Ibom deep seaport (IDSP) is being developed in the south-east region of Akwa Ibom State, Nigeria, and is a key component of the state’s economic empowerment plans.

The Federal Government of Nigeria will own the deep seaport through Nigeria Ports Authority in partnership with Akwa Ibom State Government and private investors.

The $4.2bn IDSP project is being developed by Akwa Ibom State Government through a public-private partnership (PPP). The IDSP PPP arrangement received approval from the Federal Government of Nigeria in May 2015. Request for qualification (RFQ) of the project was issued in January 2018.

The greenfield project is expected to become the Eastern Gateway of Nigeria and will provide vital port capacity for the country. It will also serve as a trans-shipment port for the West and Central Africa region. It will mainly handle container, breakbulk, dry bulk, and liquid cargo.

Construction of the port is due to begin around the start of 2019 and is scheduled for completion in 2021.

Ibom deep seaport location and infrastructure

IDSP will occupy 2,565ha of land, while an additional 1,565ha is earmarked for future expansion.

It will serve areas such as Sao Tome joint development zone, Equatorial Guinea, Cameroun, Angola, Gabon, Congo, Democratic Republi of Congo, Niger, and Chad.

The port benefits from multi-modal connectivity offered by the location, with unparalleled access to coastal railway lines, Akwa Ibom International Airport, and an extensive national road network. A 30km-long road connecting IDSP to the federal highway will also be built as part of the project.

The development will also benefit the industries nearby and within the Ibom industrial city, including agriculture, petrochemicals, marine, auto assembly plants, and power plants.

The port will have a number of specialised terminals, which will handle post and new Panamax size vessels. Handling capacity is expected to grow from 1.2 million twenty-foot equivalent units (TEUs) in 2021 to four million TEUs in 2040.

Ibom deep seaport phase one and two details

Phase one of Ibom deep seaport project will involve development over approximately 505ha of land, which also includes dug-out basin. A new 20km-long and 450m-wide channel approach will be built to allow two-way traffic for vessels.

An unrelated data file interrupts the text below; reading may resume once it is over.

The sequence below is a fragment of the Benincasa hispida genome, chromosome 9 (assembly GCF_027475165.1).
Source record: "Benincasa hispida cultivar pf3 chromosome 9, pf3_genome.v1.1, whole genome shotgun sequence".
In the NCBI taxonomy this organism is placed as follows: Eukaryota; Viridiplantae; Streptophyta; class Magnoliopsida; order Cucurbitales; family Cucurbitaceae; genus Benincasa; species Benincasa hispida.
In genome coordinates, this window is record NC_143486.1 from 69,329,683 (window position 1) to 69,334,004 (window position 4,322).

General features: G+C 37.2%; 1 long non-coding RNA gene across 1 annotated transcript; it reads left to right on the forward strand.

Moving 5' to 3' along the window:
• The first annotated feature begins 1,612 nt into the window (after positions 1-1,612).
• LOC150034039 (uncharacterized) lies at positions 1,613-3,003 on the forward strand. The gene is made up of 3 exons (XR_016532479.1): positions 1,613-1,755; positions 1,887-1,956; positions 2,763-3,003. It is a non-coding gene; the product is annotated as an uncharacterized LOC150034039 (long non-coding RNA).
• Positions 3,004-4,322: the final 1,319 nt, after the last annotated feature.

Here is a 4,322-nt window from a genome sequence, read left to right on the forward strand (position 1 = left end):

“Bolloré Ports will be responsible for operating all container activities of the port, while PowerChina will carry out the necessary works for developing the port infrastructure.”

Two breakwaters 1,350m-long and 600m-long respectively will be built during the first phase. The port will also feature a naval facility to address security concerns in the region.

The IDSP will be extended with an additional 495ha of land during phase two. The new port area will be designed with a channel of 18.24m, turning basin and berth depth of 16.72m, and a quay length of 7.5km to house new Panamax-class vessels.

The port’s container terminals will have the capacity to accommodate up to 13 new Panamax-class container vessels and two large feeder vessels.

Contractors involved

The contract for building the port was awarded to a consortium of Bolloré Ports and PowerChina International Group in November 2018. The consortium will also be responsible for operating the port for 50 years.

Bolloré Ports will be responsible for operating all container activities of the port, while PowerChina will carry out the necessary works for developing the port infrastructure.

Global Maritime and Port Services (GMAPS) was contracted by Akwa Ibom State Government to provide transaction advisory services in December 2015. GMAPS is responsible for completing the master plan and producing a full business case for the project.

PwC, Nigeria was selected as the project manager for the Ibom deep seaport project.